You will spend your pregnancy and your birth making choices for yourself and your baby. Sometimes you will be completely confident in the options presented to you. Sometimes, you might not feel completely sure.

“You know that feeling in the pit of your stomach? Listen to it” – Sally Kathryn

This advice is especially true for pregnancy, birth and parenting. Listen to what the professionals say, look for the evidence, and then, using your instincts, make a decision.

No one will ever be more invested in your child than you are. You’re her best advocate from day one.

#3: You Know Your Baby Better Than Anyone Else

Maybe your baby is only a few hours old, or perhaps she is five years old. It doesn’t matter. In most situations, no one knows a child better than her mama.

Whether it’s the three-hour-old baby you carried for months, or the five year old starting kindergarten, this is the child whose spirit you have watched slowly blossom from the moment of birth.

If you are worried about her health or development – or about anything else – keep advocating for her.

When a provider can offer an explanation, or share evidence, it reassures us our concerns were valid, but we needn’t be worried that our children are developing differently.

At other times, when we’re told everything is fine after a thirty-second exam, or given a quick evaluation, we know the provider has missed something we can see clearly.

Sometimes we want to push for our kids to thrive, not simply survive.

Maybe your baby isn’t severely ill, but just struggling a bit with development. For a professional, these little differences often slip between the cracks. But you know your baby needs a hand, or a boost – something to help her be her best.

Despite our concerns, we’re often told our children are “Okay” – but we want more than okay.

And you know what? You are never wrong for wanting the best for your children. Keep pushing for them. Push until you’re sure they have what they need.

“My mission in life is not merely to survive, but to thrive” – Maya Angelou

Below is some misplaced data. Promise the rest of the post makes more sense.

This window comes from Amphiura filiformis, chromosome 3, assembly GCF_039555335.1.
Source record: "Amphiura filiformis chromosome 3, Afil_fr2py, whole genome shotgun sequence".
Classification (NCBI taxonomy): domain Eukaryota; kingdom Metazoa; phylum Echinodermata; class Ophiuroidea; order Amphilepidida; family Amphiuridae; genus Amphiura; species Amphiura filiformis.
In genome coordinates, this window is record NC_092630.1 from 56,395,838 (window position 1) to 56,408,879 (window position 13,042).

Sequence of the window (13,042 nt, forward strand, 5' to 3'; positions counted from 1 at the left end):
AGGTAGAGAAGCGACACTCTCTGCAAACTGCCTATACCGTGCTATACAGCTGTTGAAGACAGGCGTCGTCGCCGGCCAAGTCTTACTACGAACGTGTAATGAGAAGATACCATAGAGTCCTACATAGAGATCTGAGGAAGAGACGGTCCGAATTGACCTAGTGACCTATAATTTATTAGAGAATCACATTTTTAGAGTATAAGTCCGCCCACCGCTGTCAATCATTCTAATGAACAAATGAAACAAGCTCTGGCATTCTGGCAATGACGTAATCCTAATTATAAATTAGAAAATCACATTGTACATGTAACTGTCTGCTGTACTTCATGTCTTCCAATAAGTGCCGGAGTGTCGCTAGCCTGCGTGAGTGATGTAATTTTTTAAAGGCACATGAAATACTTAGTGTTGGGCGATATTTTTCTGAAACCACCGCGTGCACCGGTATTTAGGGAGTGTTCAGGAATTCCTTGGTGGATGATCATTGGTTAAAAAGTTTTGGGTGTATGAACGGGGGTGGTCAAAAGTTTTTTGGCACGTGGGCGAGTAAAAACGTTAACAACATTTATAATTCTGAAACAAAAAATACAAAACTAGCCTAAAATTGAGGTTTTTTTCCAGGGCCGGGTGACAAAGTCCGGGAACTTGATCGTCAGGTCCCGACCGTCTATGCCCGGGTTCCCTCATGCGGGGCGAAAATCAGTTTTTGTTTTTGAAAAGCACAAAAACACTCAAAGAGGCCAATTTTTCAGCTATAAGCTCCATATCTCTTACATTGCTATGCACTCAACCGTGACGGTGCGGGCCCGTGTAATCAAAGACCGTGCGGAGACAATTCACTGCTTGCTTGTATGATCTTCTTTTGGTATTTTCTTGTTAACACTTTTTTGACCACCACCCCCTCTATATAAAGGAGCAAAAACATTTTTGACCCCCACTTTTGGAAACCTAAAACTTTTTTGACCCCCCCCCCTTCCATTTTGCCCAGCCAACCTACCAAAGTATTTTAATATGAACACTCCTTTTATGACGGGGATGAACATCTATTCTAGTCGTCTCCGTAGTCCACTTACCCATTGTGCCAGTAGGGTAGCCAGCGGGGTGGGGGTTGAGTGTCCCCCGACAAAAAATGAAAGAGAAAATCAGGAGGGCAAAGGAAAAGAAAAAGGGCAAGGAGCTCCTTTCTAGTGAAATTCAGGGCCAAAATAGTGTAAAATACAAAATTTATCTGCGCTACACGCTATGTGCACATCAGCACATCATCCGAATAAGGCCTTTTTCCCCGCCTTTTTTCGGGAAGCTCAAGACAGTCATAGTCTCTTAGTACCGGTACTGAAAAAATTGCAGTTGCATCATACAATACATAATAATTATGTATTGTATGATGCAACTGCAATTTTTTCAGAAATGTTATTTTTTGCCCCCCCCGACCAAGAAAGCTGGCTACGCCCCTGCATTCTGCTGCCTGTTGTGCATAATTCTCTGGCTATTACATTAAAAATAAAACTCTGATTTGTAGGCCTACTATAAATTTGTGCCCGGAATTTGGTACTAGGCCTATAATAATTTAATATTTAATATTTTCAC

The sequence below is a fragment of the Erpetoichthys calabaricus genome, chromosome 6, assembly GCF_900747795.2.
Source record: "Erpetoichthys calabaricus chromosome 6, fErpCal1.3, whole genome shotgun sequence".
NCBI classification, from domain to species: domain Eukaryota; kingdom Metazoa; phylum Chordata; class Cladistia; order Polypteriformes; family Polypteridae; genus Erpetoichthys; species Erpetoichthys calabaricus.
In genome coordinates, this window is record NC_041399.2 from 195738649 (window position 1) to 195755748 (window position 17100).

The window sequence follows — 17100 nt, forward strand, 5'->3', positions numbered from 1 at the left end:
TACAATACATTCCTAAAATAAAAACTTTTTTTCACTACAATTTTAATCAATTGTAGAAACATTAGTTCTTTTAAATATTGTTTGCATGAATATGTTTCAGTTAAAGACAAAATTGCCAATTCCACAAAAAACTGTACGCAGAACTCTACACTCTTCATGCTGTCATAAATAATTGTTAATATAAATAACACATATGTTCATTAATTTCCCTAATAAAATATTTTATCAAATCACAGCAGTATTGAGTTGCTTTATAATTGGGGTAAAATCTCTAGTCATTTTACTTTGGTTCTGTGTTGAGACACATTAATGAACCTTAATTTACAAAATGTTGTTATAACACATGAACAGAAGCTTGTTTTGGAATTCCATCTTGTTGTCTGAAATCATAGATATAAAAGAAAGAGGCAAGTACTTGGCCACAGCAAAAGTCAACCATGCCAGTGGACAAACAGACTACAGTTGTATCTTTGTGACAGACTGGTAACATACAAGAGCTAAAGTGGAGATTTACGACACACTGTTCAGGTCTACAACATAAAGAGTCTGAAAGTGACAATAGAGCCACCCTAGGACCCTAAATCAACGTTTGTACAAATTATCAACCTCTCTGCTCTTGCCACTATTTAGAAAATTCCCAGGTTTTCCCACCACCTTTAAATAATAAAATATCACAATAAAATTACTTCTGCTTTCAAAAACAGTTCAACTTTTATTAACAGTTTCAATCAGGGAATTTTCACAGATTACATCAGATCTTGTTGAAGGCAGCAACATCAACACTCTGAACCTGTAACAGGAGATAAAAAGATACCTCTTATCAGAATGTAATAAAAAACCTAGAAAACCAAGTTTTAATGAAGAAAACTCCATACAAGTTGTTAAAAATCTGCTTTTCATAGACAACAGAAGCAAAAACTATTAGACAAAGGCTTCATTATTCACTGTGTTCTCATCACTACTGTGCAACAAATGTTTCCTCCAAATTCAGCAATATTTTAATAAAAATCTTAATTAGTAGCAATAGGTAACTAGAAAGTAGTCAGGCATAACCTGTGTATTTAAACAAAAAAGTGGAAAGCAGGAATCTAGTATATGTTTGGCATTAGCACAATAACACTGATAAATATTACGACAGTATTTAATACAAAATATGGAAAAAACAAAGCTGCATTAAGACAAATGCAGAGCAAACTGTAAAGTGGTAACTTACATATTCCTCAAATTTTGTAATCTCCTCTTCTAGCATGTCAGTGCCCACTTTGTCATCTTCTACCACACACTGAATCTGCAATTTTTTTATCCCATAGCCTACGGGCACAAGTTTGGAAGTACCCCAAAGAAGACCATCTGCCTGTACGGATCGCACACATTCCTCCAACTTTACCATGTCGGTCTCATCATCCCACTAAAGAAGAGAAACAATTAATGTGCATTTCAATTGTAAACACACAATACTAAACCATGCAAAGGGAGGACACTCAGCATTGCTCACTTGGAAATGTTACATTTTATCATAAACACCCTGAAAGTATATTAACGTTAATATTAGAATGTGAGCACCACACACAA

Most importantly, everyone’s idea of ‘thrive’ is unique. Every child’s best is unique and needn’t be compared with another’s. But never let someone tell you you’re wrong for advocating for your child to thrive, whatever that looks like for her.

#4: Knowledge Is Power – The More You Learn, The More You Can Help

“A worried mother does better research than the FBI”

We live in the age of information. Books, articles and studies abound. I’m not suggesting a mother’s research is equal to a medical or education degree. But your lack of a medical degree doesn’t negate your ability to do research and make proper decisions for your baby.

Not having a degree in education doesn’t mean you can’t advocate for your child’s Individual Education Plan (IEP), or push for extra therapy. Sometimes knowledge is about finding an alternative therapy which you see is working, and not letting someone tell you it’s a waste of time.

Knowledge might mean realising something like eczema, although common, is not normal and there’s a lot you can do to help.

Or maybe knowledge means making dietary changes, despite negative allergy test results, and seeing improved skin, digestion and even behaviour.

You can see the same research and information, weigh up the benefits and risks, and come to a different conclusion than the one a provider might reach. As a result, you could decline one treatment, or push for another.

You might seek a second or even a third opinion, until you find a provider you feel is making evidence-based care decisions.

Whatever your situation, knowledge is power. Knowledge, instinct and genuine investment in your baby mean you can make the best decisions for her.